Hymenoxys, or four-nerve daisy (Tetraneuris scaposa )
When I started gardening in Austin, which was really when I started gardening, period, I nearly became a native-plant snob. I’d been converted, you see, by the Lady Bird Johnson Wildflower Center, which opened my eyes to the native beauty found in the scrubby hills and Blackland prairie surrounding Austin and convinced me of the value of going native in the garden. While my interests have since expanded into xeric plants from other regions of the world with climates similar to central Texas’s, I still have a soft spot in my heart for regional natives.
That’s why it wasn’t hard to find a couple of photos of native Texas plants in a garden setting to submit for Gardening Gone Wild’s first photo contest. I can’t claim that they’re recent photos (sorry, I’ve been crazy busy lately!), but they’re two of my favorites.
My first submission is the tufty, little hymenoxys at top. The cheerful, yellow flowers bloom nearly all year long, which is how this one got encased in ice during a January 2007 ice storm. Although the ice did some damage in the garden, this tough native thawed out the next day with no harm done.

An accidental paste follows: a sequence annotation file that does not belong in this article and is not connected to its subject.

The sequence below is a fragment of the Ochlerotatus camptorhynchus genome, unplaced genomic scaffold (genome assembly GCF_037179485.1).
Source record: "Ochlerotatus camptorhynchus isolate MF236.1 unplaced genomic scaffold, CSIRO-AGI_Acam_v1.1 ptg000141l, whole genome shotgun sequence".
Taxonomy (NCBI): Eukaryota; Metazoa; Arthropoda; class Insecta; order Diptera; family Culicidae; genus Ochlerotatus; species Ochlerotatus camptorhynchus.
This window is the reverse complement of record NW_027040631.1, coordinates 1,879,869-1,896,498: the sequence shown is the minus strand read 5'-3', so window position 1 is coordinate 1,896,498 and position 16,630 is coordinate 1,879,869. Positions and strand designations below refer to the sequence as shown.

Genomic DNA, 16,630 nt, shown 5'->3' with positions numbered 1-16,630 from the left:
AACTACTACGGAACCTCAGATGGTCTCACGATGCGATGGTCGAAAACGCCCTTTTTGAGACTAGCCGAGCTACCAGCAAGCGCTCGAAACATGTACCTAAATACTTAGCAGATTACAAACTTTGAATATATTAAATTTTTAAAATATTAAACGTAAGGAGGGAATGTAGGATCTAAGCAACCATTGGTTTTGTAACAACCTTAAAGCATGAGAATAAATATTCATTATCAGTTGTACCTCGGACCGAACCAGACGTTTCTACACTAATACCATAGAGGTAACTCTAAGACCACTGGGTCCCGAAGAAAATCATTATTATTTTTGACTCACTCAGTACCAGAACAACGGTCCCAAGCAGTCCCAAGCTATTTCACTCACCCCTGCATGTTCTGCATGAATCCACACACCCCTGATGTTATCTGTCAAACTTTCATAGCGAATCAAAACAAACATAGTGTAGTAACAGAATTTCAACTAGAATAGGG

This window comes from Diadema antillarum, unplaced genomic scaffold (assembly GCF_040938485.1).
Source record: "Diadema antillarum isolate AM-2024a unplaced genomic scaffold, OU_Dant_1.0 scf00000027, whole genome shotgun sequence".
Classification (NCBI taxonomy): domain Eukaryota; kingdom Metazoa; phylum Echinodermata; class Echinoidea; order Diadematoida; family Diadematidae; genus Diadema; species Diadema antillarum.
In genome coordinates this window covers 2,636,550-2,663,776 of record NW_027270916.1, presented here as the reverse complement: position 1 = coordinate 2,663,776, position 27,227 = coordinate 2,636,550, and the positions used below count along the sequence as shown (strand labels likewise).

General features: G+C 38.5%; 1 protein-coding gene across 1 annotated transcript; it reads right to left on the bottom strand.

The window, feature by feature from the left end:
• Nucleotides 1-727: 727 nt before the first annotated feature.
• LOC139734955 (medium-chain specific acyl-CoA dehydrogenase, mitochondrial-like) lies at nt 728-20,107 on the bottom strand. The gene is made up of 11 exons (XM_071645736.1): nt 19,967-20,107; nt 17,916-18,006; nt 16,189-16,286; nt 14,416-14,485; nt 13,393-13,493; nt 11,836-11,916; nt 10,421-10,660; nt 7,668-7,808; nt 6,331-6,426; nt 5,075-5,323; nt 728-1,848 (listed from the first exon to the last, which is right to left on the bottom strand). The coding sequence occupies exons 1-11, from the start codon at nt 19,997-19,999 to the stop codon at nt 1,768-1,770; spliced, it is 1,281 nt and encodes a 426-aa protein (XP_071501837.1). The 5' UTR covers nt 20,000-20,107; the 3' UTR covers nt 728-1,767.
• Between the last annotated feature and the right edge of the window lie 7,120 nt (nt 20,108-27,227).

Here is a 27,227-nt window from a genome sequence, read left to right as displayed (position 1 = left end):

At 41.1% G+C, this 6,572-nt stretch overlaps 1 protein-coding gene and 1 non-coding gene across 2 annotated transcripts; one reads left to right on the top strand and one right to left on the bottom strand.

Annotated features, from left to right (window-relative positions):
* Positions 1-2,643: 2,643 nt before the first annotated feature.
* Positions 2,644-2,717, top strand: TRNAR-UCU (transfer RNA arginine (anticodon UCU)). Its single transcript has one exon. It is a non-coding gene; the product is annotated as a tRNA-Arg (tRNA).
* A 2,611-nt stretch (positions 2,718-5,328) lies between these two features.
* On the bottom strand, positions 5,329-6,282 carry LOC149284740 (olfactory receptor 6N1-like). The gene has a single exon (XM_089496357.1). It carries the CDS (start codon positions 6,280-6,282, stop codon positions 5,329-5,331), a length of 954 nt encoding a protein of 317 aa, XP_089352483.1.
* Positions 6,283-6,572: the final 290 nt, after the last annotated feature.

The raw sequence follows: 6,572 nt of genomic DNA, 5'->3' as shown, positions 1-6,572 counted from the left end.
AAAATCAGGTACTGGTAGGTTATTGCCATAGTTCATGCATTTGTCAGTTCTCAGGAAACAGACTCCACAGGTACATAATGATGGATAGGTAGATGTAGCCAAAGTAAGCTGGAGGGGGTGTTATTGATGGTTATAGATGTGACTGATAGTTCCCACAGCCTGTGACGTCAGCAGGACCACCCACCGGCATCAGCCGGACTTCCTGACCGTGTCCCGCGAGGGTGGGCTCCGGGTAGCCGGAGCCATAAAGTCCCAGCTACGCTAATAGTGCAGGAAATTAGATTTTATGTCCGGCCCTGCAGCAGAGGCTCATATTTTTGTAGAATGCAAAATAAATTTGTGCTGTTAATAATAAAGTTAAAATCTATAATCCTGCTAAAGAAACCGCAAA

I used this photo in my six favorite plants post earlier this week, but it’s impossible to resist reusing it as my second submission for GGW. There are six native Texas plants visible in this shot. Purple coneflower (Echinacea purpurea ) is the star, with the sun-ray shape of softleaf yucca (Yucca recurvifolia ) echoing the design of the garden bench. Behind the bench is shrubby white boneset, AKA white mistflower (Ageratina havanensis ), which blooms fragrantly in autumn. To the right of the bench, black-eyed Susan (Rudbeckia fulgida ‘Goldsturm’), gaura (Gaura lindheimeri ), and Gulf muhly grass (Muhlenbergia capillaris ) round out the scene. If you could look more closely, you’d also find native groundcover pigeonberry (Rivina humilis ) in there.
Visit Gardening Gone Wild’s comment section for links to beautiful photos of native plants from different regions all over the country. Perhaps it’ll inspire you to plant a few more native plants in your own garden.
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